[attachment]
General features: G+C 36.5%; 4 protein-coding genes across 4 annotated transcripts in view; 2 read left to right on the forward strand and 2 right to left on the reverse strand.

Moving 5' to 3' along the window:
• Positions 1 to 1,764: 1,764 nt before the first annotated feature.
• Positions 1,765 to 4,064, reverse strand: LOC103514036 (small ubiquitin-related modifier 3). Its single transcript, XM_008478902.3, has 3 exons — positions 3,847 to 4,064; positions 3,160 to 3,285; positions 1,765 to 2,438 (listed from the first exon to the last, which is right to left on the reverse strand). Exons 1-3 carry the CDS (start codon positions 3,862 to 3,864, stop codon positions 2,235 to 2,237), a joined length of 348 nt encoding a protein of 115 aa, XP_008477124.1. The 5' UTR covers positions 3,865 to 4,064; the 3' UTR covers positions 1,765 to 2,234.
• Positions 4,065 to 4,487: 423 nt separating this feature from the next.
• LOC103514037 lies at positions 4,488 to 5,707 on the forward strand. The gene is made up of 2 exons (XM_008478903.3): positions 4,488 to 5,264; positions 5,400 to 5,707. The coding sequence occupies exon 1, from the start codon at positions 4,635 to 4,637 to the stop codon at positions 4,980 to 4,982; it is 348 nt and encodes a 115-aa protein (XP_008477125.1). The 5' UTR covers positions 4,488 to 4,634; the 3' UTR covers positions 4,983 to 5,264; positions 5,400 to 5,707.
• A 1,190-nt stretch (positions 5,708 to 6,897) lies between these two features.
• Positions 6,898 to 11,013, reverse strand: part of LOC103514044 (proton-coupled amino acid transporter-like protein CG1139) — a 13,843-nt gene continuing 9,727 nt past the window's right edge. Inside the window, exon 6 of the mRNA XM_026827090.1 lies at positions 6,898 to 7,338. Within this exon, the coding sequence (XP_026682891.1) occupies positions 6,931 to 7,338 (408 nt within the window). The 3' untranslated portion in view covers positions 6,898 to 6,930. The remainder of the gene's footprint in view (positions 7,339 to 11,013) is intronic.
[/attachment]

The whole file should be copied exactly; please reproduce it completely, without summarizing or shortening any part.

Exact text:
General features: G+C 36.5%; 4 protein-coding genes across 4 annotated transcripts in view; 2 read left to right on the forward strand and 2 right to left on the reverse strand.

Moving 5' to 3' along the window:
• Positions 1 to 1,764: 1,764 nt before the first annotated feature.
• Positions 1,765 to 4,064, reverse strand: LOC103514036 (small ubiquitin-related modifier 3). Its single transcript, XM_008478902.3, has 3 exons — positions 3,847 to 4,064; positions 3,160 to 3,285; positions 1,765 to 2,438 (listed from the first exon to the last, which is right to left on the reverse strand). Exons 1-3 carry the CDS (start codon positions 3,862 to 3,864, stop codon positions 2,235 to 2,237), a joined length of 348 nt encoding a protein of 115 aa, XP_008477124.1. The 5' UTR covers positions 3,865 to 4,064; the 3' UTR covers positions 1,765 to 2,234.
• Positions 4,065 to 4,487: 423 nt separating this feature from the next.
• LOC103514037 lies at positions 4,488 to 5,707 on the forward strand. The gene is made up of 2 exons (XM_008478903.3): positions 4,488 to 5,264; positions 5,400 to 5,707. The coding sequence occupies exon 1, from the start codon at positions 4,635 to 4,637 to the stop codon at positions 4,980 to 4,982; it is 348 nt and encodes a 115-aa protein (XP_008477125.1). The 5' UTR covers positions 4,488 to 4,634; the 3' UTR covers positions 4,983 to 5,264; positions 5,400 to 5,707.
• A 1,190-nt stretch (positions 5,708 to 6,897) lies between these two features.
• Positions 6,898 to 11,013, reverse strand: part of LOC103514044 (proton-coupled amino acid transporter-like protein CG1139) — a 13,843-nt gene continuing 9,727 nt past the window's right edge. Inside the window, exon 6 of the mRNA XM_026827090.1 lies at positions 6,898 to 7,338. Within this exon, the coding sequence (XP_026682891.1) occupies positions 6,931 to 7,338 (408 nt within the window). The 3' untranslated portion in view covers positions 6,898 to 6,930. The remainder of the gene's footprint in view (positions 7,339 to 11,013) is intronic.